There is no fixed measure or standard available to the jury in determining the measure of damages for pain and suffering. The measure of damages is simply that which is fair and reasonable.
The Kansas Supreme Court has recently ruled that the cap on non-economic damages, such as pain and suffering, is unconstitutional. This means as of recently, there is no cap on the amount of pain and suffering damages one can receive. There was recently a cap.
In Missouri, however, there are no caps on non-economic damages such as pain and suffering, other than for wrongful death related to medical malpractice.
Actionable losses by the spouse of the injured person include the loss of services, society, companionship, care, love, comfort, affection, and conjugal rights that would normally be available.
An action for loss of consortium is a tort action separate and distinct from the personal injury action brought by the spouse. Therefore, a person claiming loss of consortium must prove that he or she personally sustained actual damages, such as those described above. The claimant will not prevail merely by showing that his or her spouse was injured.
In Kansas, the injured party files the claim for his or her spouse. In Missouri, the spouse of the injured party files the claim in their name.
Punitive damages are intended to punish the defendant and deter similar conduct. They are not intended to compensate the plaintiff. Punitive damages are usually only obtained in the most egregious cases.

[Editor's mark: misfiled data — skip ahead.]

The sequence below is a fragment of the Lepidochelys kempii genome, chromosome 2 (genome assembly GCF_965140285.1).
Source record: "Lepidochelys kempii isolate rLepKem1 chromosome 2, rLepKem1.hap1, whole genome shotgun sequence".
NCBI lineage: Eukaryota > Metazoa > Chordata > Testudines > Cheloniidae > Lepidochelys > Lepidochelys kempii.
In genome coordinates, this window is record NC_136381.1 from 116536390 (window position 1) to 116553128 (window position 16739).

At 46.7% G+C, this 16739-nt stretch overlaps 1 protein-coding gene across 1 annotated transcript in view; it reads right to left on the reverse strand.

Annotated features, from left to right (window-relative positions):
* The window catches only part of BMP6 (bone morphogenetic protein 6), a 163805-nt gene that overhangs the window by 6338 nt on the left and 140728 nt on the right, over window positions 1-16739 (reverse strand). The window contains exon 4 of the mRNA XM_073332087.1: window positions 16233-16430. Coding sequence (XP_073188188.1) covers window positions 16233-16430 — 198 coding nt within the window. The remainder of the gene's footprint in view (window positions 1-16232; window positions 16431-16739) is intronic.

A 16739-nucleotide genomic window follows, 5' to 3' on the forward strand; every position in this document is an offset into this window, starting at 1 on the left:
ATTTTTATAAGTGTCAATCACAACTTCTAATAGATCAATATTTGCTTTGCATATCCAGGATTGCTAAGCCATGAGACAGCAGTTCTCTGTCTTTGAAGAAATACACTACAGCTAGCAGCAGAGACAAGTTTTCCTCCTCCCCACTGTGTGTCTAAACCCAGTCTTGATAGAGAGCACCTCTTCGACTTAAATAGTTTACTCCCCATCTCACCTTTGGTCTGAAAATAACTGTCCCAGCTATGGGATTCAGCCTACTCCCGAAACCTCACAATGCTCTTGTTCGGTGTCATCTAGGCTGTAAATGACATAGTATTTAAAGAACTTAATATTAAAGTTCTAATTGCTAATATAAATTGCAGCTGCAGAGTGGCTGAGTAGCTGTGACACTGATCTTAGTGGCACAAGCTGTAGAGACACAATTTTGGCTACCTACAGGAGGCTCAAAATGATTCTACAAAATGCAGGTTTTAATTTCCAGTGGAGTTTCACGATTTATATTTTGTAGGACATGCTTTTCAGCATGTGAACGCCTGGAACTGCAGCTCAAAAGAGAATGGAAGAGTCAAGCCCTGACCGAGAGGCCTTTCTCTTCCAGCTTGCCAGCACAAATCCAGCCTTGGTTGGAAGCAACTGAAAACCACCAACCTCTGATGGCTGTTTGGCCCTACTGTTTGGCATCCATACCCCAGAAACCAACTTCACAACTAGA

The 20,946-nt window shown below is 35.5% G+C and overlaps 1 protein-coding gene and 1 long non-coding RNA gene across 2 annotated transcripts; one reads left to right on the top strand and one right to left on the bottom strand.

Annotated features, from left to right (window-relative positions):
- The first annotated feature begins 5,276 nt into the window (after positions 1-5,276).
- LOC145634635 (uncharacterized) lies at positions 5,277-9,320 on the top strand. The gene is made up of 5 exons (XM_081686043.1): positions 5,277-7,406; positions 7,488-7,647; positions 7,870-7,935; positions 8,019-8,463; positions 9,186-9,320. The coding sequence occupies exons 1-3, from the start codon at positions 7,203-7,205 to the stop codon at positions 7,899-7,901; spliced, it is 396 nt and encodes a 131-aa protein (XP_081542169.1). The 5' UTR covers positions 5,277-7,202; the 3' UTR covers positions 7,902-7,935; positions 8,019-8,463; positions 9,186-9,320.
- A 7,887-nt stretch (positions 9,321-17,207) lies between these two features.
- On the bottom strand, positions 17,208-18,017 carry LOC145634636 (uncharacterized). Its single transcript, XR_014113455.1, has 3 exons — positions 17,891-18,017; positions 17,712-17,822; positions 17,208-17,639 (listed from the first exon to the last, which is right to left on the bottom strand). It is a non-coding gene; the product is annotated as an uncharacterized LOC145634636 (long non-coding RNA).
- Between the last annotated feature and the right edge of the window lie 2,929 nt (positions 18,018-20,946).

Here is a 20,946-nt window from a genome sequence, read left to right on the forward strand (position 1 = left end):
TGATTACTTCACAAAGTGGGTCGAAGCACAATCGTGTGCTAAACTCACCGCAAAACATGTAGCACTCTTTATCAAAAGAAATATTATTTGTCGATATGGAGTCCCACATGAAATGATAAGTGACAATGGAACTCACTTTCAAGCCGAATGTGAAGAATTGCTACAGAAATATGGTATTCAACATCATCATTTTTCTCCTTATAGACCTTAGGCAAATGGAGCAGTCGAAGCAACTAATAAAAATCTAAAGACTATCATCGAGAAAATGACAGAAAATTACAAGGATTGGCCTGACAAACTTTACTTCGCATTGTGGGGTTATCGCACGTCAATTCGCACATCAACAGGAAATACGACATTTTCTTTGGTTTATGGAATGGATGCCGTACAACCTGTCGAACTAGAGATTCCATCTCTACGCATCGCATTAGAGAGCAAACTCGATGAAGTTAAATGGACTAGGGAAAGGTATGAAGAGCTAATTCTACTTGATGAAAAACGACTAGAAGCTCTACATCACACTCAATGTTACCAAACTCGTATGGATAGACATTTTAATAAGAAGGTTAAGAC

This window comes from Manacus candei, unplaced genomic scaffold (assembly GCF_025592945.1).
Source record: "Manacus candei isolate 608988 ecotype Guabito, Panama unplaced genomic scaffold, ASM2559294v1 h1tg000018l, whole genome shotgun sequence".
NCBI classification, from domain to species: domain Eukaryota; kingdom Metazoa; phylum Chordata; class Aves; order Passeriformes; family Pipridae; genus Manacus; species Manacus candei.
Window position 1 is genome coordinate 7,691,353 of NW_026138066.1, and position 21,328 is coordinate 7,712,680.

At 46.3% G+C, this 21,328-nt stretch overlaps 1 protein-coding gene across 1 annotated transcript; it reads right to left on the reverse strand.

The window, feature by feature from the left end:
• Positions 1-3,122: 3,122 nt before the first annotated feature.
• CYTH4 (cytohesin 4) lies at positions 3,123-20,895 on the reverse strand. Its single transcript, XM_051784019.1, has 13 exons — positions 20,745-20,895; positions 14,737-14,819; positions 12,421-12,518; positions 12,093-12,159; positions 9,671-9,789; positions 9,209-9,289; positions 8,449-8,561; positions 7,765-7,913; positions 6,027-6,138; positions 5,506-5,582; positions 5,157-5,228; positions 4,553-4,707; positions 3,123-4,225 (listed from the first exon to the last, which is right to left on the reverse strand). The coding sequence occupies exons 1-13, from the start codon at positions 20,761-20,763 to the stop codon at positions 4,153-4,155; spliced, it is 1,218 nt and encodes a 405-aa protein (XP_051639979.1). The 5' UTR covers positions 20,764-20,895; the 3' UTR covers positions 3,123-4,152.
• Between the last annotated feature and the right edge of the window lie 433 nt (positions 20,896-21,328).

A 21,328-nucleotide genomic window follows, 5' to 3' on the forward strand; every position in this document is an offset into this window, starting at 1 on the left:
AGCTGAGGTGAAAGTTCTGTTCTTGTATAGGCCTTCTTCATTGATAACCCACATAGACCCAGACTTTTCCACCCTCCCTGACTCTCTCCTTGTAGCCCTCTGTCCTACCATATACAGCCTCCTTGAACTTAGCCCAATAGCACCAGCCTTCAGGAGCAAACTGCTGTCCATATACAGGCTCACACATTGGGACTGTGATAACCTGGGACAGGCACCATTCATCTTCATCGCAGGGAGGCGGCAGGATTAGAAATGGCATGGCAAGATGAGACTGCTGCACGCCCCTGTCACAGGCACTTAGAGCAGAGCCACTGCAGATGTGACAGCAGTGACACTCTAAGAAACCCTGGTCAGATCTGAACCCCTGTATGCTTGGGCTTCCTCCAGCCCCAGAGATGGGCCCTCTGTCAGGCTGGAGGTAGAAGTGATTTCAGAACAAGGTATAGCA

In Missouri, to make a case for punitive damages, the evidence and the inferences must allow a reasonable juror to conclude that the defendant’s conduct was outrageous because of evil motive or reckless indifference. It is not the commission of the act/tort that matters, but the conduct or motive that provides the basis for punitive damages. Punitive damages are extraordinary and harsh, and so the evil motive or reckless indifference must be proven by clear and convincing evidence. Evidence that shows complete indifference to or conscious disregard for the safety of others will support a claim for punitive damages in a negligence case.
Unlike in Missouri, punitive damages in Kansas are capped under statute K.S.A. § 60-3702(e), (f). No award of punitive damages shall exceed the lesser of: (1) the annual gross income of the defendant based on the defendant’s highest income earned in any one of the five years before or after the act for which damages are awarded; or (2) five million dollars. K.S.A. § 60-3702(e). However, if the court finds that the defendant’s profit from the misconduct exceeds the limitations above, then the amount of damages is limited to one-half times the amount of profit the defendant gained or is expected to gain as a result of his misconduct. K.S.A. § 60-3702(f). To recover punitive damages in Kansas, a plaintiff must establish by clear and convincing evidence at the initial phase of the trial that the defendant acted with “willful conduct, wanton conduct, fraud or malice.” Further, the jury decides whether punitive damages shall be allowed. If the jury determines that punitive damages are allowed, a separate proceeding is conducted by the Kansas court to determine the amount of punitive damages.